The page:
Polycystic Ovary Syndrome
is something every woman
should know about.

What is PCOS anyway?

You may have arrived here because you feel like you’ve been at war with your PCOS for years.  Or, maybe you were just diagnosed with PCOS.  Or, maybe you’re undiagnosed, but are pretty sure that you have it.

Whatever has brought you here, it’s really important that we get clear on what exactly PCOS is.  Because it’s complicated.  And confusing.  It’s hard to define, let alone understand.  And yet, it seems to affect nearly every aspect of your well-being.

So, PCOS... what is it?

For starters, PCOS is the #1 cause of infertility in women, affecting up to 1 in 10 women around the world.

It is generally considered an endocrine disorder, but in truth, the problem is multisystemic, with symptoms including:

  • Problems with ovulation
  • Infertility
  • Infrequent, absent, and/or irregular menstrual periods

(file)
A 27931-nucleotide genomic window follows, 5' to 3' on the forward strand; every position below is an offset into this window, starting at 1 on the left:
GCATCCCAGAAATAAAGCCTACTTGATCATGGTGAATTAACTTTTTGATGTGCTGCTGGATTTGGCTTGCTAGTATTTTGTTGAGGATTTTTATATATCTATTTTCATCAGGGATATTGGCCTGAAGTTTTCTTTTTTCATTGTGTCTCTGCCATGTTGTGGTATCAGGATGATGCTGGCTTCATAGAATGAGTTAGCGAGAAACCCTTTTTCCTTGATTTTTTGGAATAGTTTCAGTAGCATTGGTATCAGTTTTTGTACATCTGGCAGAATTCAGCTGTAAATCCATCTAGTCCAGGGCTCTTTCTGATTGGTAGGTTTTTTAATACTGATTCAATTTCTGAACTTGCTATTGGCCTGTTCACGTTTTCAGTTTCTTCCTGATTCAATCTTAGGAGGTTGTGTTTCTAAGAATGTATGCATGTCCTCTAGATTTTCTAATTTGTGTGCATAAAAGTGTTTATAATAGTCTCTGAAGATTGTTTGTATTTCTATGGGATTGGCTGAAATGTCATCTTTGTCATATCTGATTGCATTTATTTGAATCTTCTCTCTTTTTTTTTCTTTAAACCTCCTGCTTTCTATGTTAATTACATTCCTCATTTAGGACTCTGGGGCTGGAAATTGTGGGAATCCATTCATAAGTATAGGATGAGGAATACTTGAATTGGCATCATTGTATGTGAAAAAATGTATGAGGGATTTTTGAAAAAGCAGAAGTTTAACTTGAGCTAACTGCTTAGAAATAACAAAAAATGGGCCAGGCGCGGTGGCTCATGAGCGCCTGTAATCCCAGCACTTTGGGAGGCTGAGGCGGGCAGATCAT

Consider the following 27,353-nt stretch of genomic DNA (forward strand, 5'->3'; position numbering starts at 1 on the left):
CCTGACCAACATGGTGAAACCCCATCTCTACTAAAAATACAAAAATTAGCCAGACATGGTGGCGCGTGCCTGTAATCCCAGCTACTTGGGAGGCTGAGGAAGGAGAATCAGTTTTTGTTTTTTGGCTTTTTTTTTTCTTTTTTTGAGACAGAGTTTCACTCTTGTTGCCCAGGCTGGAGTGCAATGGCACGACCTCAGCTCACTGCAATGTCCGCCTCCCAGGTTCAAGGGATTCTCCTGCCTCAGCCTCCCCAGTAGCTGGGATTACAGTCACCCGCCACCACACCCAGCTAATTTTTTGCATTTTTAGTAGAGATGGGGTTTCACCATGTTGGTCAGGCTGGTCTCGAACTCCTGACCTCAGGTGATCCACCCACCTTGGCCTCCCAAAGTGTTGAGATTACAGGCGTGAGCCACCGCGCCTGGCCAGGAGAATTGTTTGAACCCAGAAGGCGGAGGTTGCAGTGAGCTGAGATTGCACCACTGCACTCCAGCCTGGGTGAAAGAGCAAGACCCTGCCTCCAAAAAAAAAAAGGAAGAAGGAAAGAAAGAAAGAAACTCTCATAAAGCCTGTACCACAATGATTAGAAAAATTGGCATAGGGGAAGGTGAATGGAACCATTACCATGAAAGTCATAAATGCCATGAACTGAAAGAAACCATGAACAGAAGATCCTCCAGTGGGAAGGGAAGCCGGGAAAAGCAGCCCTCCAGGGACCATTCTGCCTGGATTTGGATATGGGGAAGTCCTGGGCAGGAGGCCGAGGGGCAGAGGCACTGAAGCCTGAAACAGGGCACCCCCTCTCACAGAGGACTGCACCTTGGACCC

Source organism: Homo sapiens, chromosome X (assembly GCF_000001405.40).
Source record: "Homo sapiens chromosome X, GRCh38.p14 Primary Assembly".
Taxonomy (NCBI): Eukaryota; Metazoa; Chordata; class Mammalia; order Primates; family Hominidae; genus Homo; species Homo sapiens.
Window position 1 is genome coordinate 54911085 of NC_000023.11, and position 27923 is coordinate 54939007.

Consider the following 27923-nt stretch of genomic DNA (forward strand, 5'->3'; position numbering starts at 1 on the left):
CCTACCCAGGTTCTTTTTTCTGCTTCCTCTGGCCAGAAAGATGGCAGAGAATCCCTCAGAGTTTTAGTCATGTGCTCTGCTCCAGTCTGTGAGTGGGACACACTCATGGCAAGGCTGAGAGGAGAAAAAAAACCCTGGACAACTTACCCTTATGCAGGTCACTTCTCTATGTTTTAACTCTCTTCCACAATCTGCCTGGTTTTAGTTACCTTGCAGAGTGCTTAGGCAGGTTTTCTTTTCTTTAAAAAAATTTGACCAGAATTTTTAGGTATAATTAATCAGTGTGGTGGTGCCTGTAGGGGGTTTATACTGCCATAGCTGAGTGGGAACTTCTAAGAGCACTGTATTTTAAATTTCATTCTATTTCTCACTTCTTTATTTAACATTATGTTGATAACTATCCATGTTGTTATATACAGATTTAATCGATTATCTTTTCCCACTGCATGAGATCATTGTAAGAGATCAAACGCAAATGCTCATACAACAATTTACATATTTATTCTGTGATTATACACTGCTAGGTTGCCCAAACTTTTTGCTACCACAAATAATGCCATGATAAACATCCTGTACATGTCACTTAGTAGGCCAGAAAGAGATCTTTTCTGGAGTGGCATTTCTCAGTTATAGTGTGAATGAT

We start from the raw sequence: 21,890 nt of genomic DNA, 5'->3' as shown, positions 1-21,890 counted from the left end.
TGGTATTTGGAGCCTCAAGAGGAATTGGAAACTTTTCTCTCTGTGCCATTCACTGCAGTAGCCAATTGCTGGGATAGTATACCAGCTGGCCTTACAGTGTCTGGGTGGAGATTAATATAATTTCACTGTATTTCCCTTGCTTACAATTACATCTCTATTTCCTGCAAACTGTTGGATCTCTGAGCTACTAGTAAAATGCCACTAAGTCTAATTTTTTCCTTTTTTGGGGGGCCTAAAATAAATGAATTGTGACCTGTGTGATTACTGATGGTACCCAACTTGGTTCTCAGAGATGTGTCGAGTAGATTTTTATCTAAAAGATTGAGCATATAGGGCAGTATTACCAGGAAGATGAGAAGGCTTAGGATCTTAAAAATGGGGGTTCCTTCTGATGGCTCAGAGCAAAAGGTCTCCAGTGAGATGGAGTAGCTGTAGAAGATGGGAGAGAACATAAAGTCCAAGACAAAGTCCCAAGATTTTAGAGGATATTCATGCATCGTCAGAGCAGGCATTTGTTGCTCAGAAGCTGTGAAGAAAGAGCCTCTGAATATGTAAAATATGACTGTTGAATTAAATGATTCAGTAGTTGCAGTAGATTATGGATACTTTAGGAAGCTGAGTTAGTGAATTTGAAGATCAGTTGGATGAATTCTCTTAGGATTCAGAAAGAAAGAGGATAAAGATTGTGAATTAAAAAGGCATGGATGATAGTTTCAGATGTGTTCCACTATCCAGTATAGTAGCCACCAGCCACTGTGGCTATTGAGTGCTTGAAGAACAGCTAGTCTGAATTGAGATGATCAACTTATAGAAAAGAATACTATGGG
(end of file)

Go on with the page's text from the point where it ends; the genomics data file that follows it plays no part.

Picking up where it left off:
• Hirsutism (HER-suh-tiz-um) — increased hair growth on the face, chest, stomach, back, thumbs, or toes
  • Cysts on the ovaries
  • Acne, oily skin, or dandruff
  • Weight gain or obesity, usually with extra weight around the waist
  • Male-pattern baldness or thinning hair
  • Patches of skin on the neck, arms, breasts, or thighs that are thick and dark brown or black
  • Skin tags — excess flaps of skin in the armpits or neck area
  • Pelvic pain
  • Anxiety or depression
  • Sleep apnea — when breathing stops for short periods of time while asleep

In addition, PCOS also can lead to complications during pregnancy, heart problems, blood clots, diabetes, and certain types of cancer.

Sounds scary, right?

It’s important to note that symptoms can vary from one PCOS patient to the next and many of these symptoms can be managed. However, the complaints I hear the most consistently from women living with PCOS is that they struggle to lose weight, they don’t feel attractive or feminine, they struggle to conceive, and they struggle to feel happy.

If you’ve been newly diagnosed with PCOS, start here.  You can also learn more about PCOS in greater detail by visiting my FAQs page.